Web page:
One of the early mistakes I made was that I didn’t enjoy practicing.
Eh, let me rephrase that. I didn’t practice what I enjoyed.
This is especially important when you’re first starting out on the instrument. Because when you’re learning the most basic things, the number of things you can do are limited. It can be frustrating, because it’s hard to do even the simplest things.
The key is to practice what you enjoy.
The Mistake I Made
When I started playing in late 80s, a lot of rock/metal guys were boasting about how many hours they practiced. 8, 10, they’d say. So I thought that that’s what was required to be a real guitarist. And I’d bang my head on the wall, because I could never practice that much — it was struggle practicing 2 hours.
Oh, silly me. (I was in high school, you know? And my teacher didn’t advise me on these things)
What I didn’t know was that when you’re starting out, it’s natural that you’d have a hard time practicing a long time. It’s because you don’t have that many things to practice. When you’re working on your first three chords and the first strumming pattern, you’d run out of things to practice after 15 minutes. Of course, you can keep practicing that single thing longer — but it’s reasonable to expect that after a while you won’t find it that exciting.
Instead of forcing yourself even though you’re bored and tired, you should just stop. If you keep playing even though you are not enjoying it, the guitar will become a chore and a burden very quickly.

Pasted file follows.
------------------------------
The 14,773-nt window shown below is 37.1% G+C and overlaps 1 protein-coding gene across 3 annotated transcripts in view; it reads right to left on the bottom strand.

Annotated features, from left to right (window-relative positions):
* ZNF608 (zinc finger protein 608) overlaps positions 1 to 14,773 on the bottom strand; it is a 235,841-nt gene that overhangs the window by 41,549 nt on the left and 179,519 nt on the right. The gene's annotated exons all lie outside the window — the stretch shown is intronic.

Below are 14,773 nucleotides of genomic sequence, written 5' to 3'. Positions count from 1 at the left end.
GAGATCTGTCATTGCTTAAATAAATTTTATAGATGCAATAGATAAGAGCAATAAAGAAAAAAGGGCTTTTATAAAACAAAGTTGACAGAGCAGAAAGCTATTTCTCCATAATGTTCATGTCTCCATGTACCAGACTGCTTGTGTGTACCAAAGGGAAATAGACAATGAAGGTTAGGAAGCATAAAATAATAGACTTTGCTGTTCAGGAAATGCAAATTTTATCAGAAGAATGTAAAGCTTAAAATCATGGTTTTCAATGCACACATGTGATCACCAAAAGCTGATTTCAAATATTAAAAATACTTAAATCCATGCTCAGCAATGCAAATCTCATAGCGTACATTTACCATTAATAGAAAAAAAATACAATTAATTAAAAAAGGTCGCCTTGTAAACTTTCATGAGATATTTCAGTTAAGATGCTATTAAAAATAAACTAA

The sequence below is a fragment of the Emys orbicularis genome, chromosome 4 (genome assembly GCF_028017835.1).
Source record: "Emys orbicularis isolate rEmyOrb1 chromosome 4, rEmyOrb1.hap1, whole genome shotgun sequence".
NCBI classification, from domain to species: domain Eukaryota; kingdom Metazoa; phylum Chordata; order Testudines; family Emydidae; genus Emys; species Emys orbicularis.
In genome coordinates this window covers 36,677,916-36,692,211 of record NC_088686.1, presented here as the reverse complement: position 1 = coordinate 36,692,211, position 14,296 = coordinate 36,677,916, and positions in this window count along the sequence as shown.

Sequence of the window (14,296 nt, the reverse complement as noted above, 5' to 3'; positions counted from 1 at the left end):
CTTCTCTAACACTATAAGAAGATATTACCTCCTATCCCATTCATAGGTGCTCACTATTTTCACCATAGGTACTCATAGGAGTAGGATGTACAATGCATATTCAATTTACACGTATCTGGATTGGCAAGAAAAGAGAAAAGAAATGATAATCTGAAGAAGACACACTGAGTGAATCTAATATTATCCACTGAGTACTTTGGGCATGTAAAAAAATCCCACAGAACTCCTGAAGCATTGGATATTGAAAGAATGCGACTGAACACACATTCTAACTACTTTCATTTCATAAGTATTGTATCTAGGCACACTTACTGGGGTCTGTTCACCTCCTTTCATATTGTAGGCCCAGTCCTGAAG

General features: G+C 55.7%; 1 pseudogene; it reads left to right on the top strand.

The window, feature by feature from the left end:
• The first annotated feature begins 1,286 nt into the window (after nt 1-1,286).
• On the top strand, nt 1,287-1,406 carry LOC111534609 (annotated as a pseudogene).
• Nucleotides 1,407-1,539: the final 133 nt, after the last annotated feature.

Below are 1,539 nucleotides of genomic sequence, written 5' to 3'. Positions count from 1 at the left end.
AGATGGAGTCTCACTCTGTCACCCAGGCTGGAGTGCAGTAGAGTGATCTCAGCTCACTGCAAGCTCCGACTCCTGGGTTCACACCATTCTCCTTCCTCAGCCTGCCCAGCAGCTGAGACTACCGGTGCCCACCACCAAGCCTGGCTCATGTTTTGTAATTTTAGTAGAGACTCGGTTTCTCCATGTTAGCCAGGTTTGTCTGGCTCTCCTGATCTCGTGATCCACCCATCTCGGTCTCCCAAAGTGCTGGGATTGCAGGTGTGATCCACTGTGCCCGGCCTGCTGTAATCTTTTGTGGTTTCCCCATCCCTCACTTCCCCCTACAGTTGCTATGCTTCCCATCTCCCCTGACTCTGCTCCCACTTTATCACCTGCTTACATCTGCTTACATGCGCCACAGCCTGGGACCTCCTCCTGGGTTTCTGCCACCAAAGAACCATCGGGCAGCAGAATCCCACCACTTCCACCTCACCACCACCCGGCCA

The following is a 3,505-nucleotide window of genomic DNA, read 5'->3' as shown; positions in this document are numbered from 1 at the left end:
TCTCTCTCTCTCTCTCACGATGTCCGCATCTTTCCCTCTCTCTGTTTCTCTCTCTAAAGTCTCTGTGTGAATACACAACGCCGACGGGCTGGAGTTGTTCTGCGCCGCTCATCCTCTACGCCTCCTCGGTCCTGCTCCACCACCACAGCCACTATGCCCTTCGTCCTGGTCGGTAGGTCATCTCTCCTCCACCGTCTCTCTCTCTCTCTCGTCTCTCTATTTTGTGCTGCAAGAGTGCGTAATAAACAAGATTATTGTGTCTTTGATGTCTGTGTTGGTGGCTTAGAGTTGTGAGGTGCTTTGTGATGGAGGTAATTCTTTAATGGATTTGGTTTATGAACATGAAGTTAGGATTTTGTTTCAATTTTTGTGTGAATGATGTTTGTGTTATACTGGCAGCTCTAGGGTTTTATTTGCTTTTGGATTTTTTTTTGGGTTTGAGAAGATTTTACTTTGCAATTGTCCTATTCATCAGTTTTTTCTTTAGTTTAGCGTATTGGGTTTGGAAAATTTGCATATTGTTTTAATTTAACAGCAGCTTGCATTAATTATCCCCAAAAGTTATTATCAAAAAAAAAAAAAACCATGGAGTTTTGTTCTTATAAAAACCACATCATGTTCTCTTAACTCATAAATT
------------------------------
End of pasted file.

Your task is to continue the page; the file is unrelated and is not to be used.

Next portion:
Destination vs. Journey
Now, why did I frustrate myself so when I loved playing the guitar?
It’s because I wasn’t really in love with the guitar. Or better put, I was more in love with the idea of becoming a guitarist than playing the guitar. I was interested in the status of being a rock guitarist. Yep, fans and chicks, we’re talking about. I also was genuinely interested in playing, too, but it was way overpowered by my desire for the end result.
When you focus so much on the goal, it can really rob the joy out of the journey it takes to get there. You’re so fixated on producing the result, you’d focus on shortcuts, efficiency, even sometimes cheating, to get there as soon as possible and with the least effort.
It took me a long time, years of not achieving that original goal of becoming an adored rock guitarist, to realize that I wanted to play the guitar, even when it didn’t make me cool or anything. I was in love with the act of playing the guitar. Playing is its own reward, and now it’s rewarding to do so — most of the time.
Why Enjoyment Is Important
When you’re having fun, you’re engaged, you’re paying attention to what you’re doing. This focus is an important ingredient in your growth as a guitarist. If you’re bored and frustrated, your mind will wander. In my experience, 10 minutes of focused practicing is better than 60 minutes of fiddling while thinking about something else.
That’s not to say that you should never do exercises and routines that are repetitive and seemingly boring. I assure you, though, that once you get into the right mindset, even those will be fun, because they can really help you progress faster. When you truly enjoy playing, each minute step forward is a celebration. Soon you’ll get addicted to that rush of getting better on your instrument. Your practice session gets longer and longer, because the more you master the guitar, the more things you have to practice.